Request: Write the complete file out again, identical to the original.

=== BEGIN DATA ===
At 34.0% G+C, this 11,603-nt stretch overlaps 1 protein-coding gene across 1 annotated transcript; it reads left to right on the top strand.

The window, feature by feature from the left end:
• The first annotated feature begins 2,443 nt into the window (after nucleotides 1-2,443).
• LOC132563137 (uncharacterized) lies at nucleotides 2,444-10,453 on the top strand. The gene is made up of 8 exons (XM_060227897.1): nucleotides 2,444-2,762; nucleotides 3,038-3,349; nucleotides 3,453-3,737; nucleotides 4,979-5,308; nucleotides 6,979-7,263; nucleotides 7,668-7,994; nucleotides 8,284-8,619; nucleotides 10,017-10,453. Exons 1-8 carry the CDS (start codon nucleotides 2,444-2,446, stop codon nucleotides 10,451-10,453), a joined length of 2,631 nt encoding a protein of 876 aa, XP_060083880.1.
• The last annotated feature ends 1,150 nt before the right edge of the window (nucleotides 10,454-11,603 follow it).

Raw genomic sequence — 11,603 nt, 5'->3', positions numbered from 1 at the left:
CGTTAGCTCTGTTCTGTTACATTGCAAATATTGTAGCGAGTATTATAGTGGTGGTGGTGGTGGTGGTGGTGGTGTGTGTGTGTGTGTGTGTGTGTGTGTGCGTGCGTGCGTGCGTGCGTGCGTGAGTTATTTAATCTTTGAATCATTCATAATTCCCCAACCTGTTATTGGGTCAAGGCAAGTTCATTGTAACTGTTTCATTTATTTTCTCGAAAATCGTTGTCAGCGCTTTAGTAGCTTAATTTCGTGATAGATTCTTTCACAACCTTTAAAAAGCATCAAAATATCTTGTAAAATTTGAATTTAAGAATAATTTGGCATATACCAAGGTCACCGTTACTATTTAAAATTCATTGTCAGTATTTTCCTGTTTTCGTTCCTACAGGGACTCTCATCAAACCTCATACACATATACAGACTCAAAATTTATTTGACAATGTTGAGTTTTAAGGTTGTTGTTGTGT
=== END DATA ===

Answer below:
At 34.0% G+C, this 11,603-nt stretch overlaps 1 protein-coding gene across 1 annotated transcript; it reads left to right on the top strand.

The window, feature by feature from the left end:
• The first annotated feature begins 2,443 nt into the window (after nucleotides 1-2,443).
• LOC132563137 (uncharacterized) lies at nucleotides 2,444-10,453 on the top strand. The gene is made up of 8 exons (XM_060227897.1): nucleotides 2,444-2,762; nucleotides 3,038-3,349; nucleotides 3,453-3,737; nucleotides 4,979-5,308; nucleotides 6,979-7,263; nucleotides 7,668-7,994; nucleotides 8,284-8,619; nucleotides 10,017-10,453. Exons 1-8 carry the CDS (start codon nucleotides 2,444-2,446, stop codon nucleotides 10,451-10,453), a joined length of 2,631 nt encoding a protein of 876 aa, XP_060083880.1.
• The last annotated feature ends 1,150 nt before the right edge of the window (nucleotides 10,454-11,603 follow it).

Raw genomic sequence — 11,603 nt, 5'->3', positions numbered from 1 at the left:
CGTTAGCTCTGTTCTGTTACATTGCAAATATTGTAGCGAGTATTATAGTGGTGGTGGTGGTGGTGGTGGTGGTGTGTGTGTGTGTGTGTGTGTGTGTGTGCGTGCGTGCGTGCGTGCGTGCGTGAGTTATTTAATCTTTGAATCATTCATAATTCCCCAACCTGTTATTGGGTCAAGGCAAGTTCATTGTAACTGTTTCATTTATTTTCTCGAAAATCGTTGTCAGCGCTTTAGTAGCTTAATTTCGTGATAGATTCTTTCACAACCTTTAAAAAGCATCAAAATATCTTGTAAAATTTGAATTTAAGAATAATTTGGCATATACCAAGGTCACCGTTACTATTTAAAATTCATTGTCAGTATTTTCCTGTTTTCGTTCCTACAGGGACTCTCATCAAACCTCATACACATATACAGACTCAAAATTTATTTGACAATGTTGAGTTTTAAGGTTGTTGTTGTGT